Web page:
7. Invokana

European and U.S. regulators scrutinized Invokana over a potential link to foot amputations.

Company: Johnson & Johnson
2016 U.S. sales: $1.27 billion
Drug class: SGLT2

2016 wasn’t the easiest year for Invokana. For one, European regulators began scrutinizing the med over a potential link to toe amputations; in May, the FDA followed up with a black box warning citing an increased risk of leg and foot amputations.

And for two, Johnson & Johnson watched as SGLT2 class rival Jardiance, a med from Eli Lilly and Boehringer Ingelheim, landed a new indication for decreasing the risk of cardiovascular death among high-risk Type 2 diabetes patients.

Questions also swirled around the growth rate of the SGLT2 class in general, and how far it could go.

Still, J&J’s med posted a better sales year than it did in 2015—even if the numbers grew less than they had in the past. Worldwide sales rose to $1.41 billion, marking a 7.6% increase that the company attributed to SGLT2 market growth.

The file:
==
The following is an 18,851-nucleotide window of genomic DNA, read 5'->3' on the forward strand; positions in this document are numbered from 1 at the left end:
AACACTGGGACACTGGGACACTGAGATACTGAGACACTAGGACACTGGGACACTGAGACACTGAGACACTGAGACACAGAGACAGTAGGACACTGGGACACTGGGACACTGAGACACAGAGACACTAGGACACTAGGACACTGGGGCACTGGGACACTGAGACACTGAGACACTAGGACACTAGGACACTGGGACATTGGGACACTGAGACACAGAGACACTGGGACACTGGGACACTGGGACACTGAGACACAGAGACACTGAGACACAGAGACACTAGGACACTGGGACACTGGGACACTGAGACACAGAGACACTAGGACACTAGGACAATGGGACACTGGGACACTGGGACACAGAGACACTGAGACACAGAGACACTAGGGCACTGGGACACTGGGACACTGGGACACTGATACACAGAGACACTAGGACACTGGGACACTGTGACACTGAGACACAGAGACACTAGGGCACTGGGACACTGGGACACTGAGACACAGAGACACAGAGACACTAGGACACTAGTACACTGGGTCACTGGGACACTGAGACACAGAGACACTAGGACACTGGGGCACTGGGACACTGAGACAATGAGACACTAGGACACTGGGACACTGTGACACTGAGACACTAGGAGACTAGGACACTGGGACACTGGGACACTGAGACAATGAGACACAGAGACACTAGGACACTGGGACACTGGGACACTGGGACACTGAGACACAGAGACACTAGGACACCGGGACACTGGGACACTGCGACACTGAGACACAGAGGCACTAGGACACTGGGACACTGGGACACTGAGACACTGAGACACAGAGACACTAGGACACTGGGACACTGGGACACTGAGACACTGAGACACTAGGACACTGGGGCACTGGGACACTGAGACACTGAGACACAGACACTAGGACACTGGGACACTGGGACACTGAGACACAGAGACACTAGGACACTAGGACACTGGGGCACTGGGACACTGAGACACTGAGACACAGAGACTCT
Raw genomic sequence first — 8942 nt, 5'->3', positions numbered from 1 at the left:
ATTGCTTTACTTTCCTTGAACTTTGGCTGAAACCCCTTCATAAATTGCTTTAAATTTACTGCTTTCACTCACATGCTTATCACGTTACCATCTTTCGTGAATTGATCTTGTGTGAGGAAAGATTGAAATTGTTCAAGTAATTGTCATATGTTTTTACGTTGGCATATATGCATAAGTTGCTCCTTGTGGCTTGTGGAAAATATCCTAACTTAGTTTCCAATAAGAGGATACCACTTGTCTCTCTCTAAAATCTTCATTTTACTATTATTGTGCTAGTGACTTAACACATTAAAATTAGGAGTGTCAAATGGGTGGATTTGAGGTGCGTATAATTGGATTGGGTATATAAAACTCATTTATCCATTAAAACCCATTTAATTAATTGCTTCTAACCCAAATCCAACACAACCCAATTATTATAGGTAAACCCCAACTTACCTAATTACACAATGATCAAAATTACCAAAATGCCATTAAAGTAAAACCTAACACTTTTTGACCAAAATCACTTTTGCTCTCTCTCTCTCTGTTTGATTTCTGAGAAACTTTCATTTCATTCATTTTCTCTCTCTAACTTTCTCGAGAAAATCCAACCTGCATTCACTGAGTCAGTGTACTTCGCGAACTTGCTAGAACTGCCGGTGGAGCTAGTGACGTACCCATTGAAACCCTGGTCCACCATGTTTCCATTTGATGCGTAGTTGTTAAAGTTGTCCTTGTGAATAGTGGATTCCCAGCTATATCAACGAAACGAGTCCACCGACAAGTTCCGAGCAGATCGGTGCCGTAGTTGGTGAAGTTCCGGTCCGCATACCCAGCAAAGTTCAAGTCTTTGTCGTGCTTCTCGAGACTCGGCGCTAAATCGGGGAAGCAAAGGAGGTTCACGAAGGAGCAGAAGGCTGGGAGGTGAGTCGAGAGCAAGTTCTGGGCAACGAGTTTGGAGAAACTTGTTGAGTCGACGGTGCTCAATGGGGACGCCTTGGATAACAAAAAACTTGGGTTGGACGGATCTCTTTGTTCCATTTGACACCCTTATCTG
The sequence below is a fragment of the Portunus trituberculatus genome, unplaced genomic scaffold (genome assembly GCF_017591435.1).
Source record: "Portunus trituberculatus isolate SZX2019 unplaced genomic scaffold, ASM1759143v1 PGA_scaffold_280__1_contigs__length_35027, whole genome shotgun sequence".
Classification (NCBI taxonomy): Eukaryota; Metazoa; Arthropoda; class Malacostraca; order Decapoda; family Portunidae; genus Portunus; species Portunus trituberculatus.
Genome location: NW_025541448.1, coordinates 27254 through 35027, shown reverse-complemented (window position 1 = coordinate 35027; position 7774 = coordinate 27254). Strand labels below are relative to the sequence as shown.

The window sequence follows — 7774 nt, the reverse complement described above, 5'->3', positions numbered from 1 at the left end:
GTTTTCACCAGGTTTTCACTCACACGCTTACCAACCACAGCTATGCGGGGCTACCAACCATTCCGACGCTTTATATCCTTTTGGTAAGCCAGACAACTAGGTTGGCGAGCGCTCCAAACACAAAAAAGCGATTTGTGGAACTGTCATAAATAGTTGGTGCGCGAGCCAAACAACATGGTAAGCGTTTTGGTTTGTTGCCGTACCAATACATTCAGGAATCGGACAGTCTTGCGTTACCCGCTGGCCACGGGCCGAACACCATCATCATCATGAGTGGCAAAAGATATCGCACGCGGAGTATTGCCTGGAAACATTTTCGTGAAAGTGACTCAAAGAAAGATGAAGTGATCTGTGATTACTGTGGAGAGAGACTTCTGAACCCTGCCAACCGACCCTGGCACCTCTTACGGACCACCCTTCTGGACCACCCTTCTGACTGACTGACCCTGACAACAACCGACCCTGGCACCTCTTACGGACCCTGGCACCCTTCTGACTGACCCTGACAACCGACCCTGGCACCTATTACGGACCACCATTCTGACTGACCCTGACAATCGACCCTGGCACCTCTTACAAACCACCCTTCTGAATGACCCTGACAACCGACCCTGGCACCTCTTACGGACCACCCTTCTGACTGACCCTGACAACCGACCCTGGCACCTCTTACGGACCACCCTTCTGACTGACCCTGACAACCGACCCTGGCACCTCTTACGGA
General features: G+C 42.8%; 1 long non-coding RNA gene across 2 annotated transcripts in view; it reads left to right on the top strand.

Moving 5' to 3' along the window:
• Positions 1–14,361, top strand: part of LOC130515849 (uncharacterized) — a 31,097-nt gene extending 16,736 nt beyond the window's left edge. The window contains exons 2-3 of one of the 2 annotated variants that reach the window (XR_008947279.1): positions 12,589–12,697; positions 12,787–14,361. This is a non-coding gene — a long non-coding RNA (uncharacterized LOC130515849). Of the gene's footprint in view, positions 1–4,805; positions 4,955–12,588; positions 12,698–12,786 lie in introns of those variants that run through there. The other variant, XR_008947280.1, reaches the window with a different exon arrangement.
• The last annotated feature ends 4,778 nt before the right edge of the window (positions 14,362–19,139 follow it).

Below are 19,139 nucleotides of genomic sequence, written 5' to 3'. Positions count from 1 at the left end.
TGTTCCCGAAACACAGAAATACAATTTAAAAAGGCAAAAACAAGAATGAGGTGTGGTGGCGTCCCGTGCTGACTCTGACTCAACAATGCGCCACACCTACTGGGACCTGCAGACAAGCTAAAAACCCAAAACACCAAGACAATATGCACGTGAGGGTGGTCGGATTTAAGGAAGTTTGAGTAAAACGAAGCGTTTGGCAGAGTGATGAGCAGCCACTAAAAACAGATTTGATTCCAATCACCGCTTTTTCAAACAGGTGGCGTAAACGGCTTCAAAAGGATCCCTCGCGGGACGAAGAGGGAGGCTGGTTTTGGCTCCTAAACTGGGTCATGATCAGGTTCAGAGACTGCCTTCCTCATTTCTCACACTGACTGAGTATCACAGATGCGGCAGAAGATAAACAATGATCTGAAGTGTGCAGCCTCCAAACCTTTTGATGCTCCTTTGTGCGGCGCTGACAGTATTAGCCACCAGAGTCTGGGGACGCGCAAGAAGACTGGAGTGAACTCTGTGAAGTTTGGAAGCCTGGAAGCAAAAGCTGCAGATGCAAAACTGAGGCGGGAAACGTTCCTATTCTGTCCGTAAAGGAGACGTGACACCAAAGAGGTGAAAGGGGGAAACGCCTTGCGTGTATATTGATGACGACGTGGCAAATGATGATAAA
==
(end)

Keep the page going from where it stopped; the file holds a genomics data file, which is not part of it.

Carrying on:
J&J is hoping 2017 can help Invokana ramp up further. It’s expecting its own cardiovascular outcomes data, which, if positive, could help it beat back competition from both Lilly and BI’s med and AstraZeneca’s Farxiga, which will be the last of the bunch to tally outcomes results.

7. Invokana

Suggested Articles

Johnson & Johnson and Bayer’s Xarelto is working to reverse a sales slide, and a new indication could help.

AZ's FluMist will be dramatically limited in the U.S. this flu season because of production problems, a spokeswoman said.

To get its $12 billion opioid deal off the ground, Purdue Pharma pushed for a stay on thousands of lawsuits against it. Last week, a judge signed off.